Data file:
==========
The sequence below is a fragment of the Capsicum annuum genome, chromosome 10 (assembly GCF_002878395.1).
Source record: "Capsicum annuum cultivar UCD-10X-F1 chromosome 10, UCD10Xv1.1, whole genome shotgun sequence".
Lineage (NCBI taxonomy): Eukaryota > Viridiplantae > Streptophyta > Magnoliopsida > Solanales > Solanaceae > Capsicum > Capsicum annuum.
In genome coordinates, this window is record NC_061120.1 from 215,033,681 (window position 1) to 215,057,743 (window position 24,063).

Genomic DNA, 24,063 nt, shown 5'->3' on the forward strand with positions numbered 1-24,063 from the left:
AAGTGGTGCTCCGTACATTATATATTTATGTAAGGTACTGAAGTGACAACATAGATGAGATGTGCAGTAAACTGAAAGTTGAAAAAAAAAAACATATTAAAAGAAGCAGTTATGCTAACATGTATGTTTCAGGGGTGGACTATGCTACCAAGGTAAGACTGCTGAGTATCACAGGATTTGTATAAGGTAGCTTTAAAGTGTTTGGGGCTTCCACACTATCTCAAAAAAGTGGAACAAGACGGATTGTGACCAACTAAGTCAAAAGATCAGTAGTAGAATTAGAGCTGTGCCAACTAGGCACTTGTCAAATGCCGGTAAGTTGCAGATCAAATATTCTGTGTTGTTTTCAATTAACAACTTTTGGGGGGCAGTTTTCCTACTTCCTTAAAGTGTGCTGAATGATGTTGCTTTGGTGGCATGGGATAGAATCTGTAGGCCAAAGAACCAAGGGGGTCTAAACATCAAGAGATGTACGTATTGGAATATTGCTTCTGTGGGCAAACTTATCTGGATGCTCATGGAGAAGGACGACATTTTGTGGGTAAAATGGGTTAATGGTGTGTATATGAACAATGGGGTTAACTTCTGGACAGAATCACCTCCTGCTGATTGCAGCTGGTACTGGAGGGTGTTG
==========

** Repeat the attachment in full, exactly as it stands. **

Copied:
The sequence below is a fragment of the Capsicum annuum genome, chromosome 10 (assembly GCF_002878395.1).
Source record: "Capsicum annuum cultivar UCD-10X-F1 chromosome 10, UCD10Xv1.1, whole genome shotgun sequence".
Lineage (NCBI taxonomy): Eukaryota > Viridiplantae > Streptophyta > Magnoliopsida > Solanales > Solanaceae > Capsicum > Capsicum annuum.
In genome coordinates, this window is record NC_061120.1 from 215,033,681 (window position 1) to 215,057,743 (window position 24,063).

Genomic DNA, 24,063 nt, shown 5'->3' on the forward strand with positions numbered 1-24,063 from the left:
AAGTGGTGCTCCGTACATTATATATTTATGTAAGGTACTGAAGTGACAACATAGATGAGATGTGCAGTAAACTGAAAGTTGAAAAAAAAAAACATATTAAAAGAAGCAGTTATGCTAACATGTATGTTTCAGGGGTGGACTATGCTACCAAGGTAAGACTGCTGAGTATCACAGGATTTGTATAAGGTAGCTTTAAAGTGTTTGGGGCTTCCACACTATCTCAAAAAAGTGGAACAAGACGGATTGTGACCAACTAAGTCAAAAGATCAGTAGTAGAATTAGAGCTGTGCCAACTAGGCACTTGTCAAATGCCGGTAAGTTGCAGATCAAATATTCTGTGTTGTTTTCAATTAACAACTTTTGGGGGGCAGTTTTCCTACTTCCTTAAAGTGTGCTGAATGATGTTGCTTTGGTGGCATGGGATAGAATCTGTAGGCCAAAGAACCAAGGGGGTCTAAACATCAAGAGATGTACGTATTGGAATATTGCTTCTGTGGGCAAACTTATCTGGATGCTCATGGAGAAGGACGACATTTTGTGGGTAAAATGGGTTAATGGTGTGTATATGAACAATGGGGTTAACTTCTGGACAGAATCACCTCCTGCTGATTGCAGCTGGTACTGGAGGGTGTTG